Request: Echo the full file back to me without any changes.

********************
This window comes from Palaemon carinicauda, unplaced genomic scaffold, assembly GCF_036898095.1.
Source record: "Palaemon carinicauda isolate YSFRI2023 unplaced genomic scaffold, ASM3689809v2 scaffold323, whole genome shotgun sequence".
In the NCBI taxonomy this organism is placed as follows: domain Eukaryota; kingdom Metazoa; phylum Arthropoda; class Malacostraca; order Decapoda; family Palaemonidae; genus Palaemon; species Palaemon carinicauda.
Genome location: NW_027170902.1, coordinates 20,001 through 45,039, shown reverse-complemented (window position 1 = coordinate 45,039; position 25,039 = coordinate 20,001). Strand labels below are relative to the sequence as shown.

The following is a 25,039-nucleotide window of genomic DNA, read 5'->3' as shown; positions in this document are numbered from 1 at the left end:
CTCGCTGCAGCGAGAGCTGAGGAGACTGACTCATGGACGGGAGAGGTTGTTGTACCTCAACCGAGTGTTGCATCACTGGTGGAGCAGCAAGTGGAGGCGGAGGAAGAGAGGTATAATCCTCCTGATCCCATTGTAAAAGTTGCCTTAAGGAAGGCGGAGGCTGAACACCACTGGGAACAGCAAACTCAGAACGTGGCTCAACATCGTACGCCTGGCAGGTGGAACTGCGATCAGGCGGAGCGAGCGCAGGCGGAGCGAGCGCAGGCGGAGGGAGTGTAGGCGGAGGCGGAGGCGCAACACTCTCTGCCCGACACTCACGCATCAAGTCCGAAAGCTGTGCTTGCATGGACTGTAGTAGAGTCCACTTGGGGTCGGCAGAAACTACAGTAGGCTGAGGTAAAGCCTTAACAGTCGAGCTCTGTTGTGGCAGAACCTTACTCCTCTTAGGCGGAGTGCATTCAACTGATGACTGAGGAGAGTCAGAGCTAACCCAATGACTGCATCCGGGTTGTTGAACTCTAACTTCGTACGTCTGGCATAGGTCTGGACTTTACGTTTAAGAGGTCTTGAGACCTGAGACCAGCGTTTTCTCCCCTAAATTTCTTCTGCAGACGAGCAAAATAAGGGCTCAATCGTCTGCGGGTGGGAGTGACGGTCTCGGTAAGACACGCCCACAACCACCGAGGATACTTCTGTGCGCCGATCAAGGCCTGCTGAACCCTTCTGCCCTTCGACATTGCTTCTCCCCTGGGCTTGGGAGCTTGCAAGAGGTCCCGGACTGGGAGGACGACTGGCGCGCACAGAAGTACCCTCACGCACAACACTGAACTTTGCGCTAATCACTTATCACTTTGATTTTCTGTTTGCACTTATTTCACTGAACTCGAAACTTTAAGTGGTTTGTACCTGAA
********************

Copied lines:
This window comes from Palaemon carinicauda, unplaced genomic scaffold, assembly GCF_036898095.1.
Source record: "Palaemon carinicauda isolate YSFRI2023 unplaced genomic scaffold, ASM3689809v2 scaffold323, whole genome shotgun sequence".
In the NCBI taxonomy this organism is placed as follows: domain Eukaryota; kingdom Metazoa; phylum Arthropoda; class Malacostraca; order Decapoda; family Palaemonidae; genus Palaemon; species Palaemon carinicauda.
Genome location: NW_027170902.1, coordinates 20,001 through 45,039, shown reverse-complemented (window position 1 = coordinate 45,039; position 25,039 = coordinate 20,001). Strand labels below are relative to the sequence as shown.

The following is a 25,039-nucleotide window of genomic DNA, read 5'->3' as shown; positions in this document are numbered from 1 at the left end:
CTCGCTGCAGCGAGAGCTGAGGAGACTGACTCATGGACGGGAGAGGTTGTTGTACCTCAACCGAGTGTTGCATCACTGGTGGAGCAGCAAGTGGAGGCGGAGGAAGAGAGGTATAATCCTCCTGATCCCATTGTAAAAGTTGCCTTAAGGAAGGCGGAGGCTGAACACCACTGGGAACAGCAAACTCAGAACGTGGCTCAACATCGTACGCCTGGCAGGTGGAACTGCGATCAGGCGGAGCGAGCGCAGGCGGAGCGAGCGCAGGCGGAGGGAGTGTAGGCGGAGGCGGAGGCGCAACACTCTCTGCCCGACACTCACGCATCAAGTCCGAAAGCTGTGCTTGCATGGACTGTAGTAGAGTCCACTTGGGGTCGGCAGAAACTACAGTAGGCTGAGGTAAAGCCTTAACAGTCGAGCTCTGTTGTGGCAGAACCTTACTCCTCTTAGGCGGAGTGCATTCAACTGATGACTGAGGAGAGTCAGAGCTAACCCAATGACTGCATCCGGGTTGTTGAACTCTAACTTCGTACGTCTGGCATAGGTCTGGACTTTACGTTTAAGAGGTCTTGAGACCTGAGACCAGCGTTTTCTCCCCTAAATTTCTTCTGCAGACGAGCAAAATAAGGGCTCAATCGTCTGCGGGTGGGAGTGACGGTCTCGGTAAGACACGCCCACAACCACCGAGGATACTTCTGTGCGCCGATCAAGGCCTGCTGAACCCTTCTGCCCTTCGACATTGCTTCTCCCCTGGGCTTGGGAGCTTGCAAGAGGTCCCGGACTGGGAGGACGACTGGCGCGCACAGAAGTACCCTCACGCACAACACTGAACTTTGCGCTAATCACTTATCACTTTGATTTTCTGTTTGCACTTATTTCACTGAACTCGAAACTTTAAGTGGTTTGTACCTGAA